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Meta Fires 11,000 Employees for Providing Illegal Services to Hackers

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Since 2021, Meta has fired a dozen of its security guards and other employees for selling its users’ data. According to the investigations, the employees were caught selling personal information and login details to hackers.

It was revealed that the offenders collected thousands of dollars as bribes from clients to access their accounts. The Meta account recovery tool, Online Operations (Oops), is known to have been leveraged in this act.

According to the reports, the offenders included security guards from Allied Universal. It was discovered that the security guards used Oops to recover specific users’ accounts.

Oops is a tool that enables employees to report inaccessible accounts and then restores control. Oops was designed to be used only in special situations such as for public figures. The use of Oops increased from 22,000 to 50,270 in 2020 according to the Wall Street Journal.

The investigations revealed that the security guards got access to Oops on Facebook Intranet. In 2021, it was discovered that a security contractor breached accounts and sold them to third parties. Further investigation of the incident revealed that the security contractor had recovered several accounts for hackers in exchange for bitcoin.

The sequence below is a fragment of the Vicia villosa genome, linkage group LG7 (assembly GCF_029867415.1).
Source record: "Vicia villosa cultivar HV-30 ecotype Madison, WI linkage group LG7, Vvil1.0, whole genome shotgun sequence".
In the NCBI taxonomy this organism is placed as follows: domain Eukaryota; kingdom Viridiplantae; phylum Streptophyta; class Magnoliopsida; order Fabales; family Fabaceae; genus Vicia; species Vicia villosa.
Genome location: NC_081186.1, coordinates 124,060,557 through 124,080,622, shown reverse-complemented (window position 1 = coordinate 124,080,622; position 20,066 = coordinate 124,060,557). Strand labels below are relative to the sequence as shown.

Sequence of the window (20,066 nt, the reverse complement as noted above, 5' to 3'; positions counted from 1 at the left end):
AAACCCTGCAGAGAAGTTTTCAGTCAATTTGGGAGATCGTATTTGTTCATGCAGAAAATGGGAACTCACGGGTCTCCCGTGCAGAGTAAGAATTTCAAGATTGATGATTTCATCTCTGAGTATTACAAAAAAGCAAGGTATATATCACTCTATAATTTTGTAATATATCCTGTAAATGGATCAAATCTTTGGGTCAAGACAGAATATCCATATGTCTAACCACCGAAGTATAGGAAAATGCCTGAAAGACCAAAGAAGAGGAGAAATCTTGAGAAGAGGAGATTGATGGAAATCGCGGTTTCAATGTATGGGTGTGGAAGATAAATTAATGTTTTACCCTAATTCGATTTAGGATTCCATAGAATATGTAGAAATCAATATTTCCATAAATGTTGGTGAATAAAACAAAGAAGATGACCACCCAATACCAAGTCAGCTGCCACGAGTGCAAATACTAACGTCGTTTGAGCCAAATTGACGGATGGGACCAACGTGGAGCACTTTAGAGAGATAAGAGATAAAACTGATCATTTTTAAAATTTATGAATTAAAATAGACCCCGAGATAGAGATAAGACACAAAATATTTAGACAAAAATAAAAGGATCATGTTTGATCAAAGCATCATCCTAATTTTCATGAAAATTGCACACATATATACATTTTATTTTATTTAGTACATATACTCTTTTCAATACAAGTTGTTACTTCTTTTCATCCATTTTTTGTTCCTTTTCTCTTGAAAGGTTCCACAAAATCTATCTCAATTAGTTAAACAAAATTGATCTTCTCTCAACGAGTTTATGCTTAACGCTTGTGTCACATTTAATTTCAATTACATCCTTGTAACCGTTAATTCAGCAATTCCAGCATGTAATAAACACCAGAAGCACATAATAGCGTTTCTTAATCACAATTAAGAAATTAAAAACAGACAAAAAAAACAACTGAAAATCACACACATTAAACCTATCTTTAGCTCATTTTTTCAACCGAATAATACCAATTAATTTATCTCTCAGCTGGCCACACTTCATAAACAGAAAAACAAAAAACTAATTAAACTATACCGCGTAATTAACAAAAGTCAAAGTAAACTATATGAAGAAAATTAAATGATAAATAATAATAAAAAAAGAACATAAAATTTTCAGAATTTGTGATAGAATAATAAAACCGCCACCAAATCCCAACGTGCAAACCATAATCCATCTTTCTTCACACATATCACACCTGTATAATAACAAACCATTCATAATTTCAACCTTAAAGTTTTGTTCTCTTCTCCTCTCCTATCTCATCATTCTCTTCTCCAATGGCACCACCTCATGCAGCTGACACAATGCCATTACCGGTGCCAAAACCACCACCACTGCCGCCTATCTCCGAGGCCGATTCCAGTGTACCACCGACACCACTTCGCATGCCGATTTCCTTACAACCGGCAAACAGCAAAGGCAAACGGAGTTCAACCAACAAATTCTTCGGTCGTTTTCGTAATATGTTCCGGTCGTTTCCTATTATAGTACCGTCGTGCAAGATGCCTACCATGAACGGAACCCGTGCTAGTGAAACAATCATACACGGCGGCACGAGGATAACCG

Last week, Meta decided to lay off 11,000 workers because of the issue. According to a worker retraining notice, 871 more employees will be laid off at its New York offices next year.

Andy Stone, a Meta spokesperson, said in a statement that the company will take appropriate actions against employees illegally providing services. Allied Universal also said that it will respond seriously to reports and any kind of infringement.

Hackers Operating on Facebook

Hackers have been leveraging Facebook to conduct their espionage activities. In August, Meta took action against two threat actors known as Bitter and Transparent Tribe (aka APT36). According to Meta’s quarterly report, the South Asian threat actors used Facebook to distribute malware to potential targets.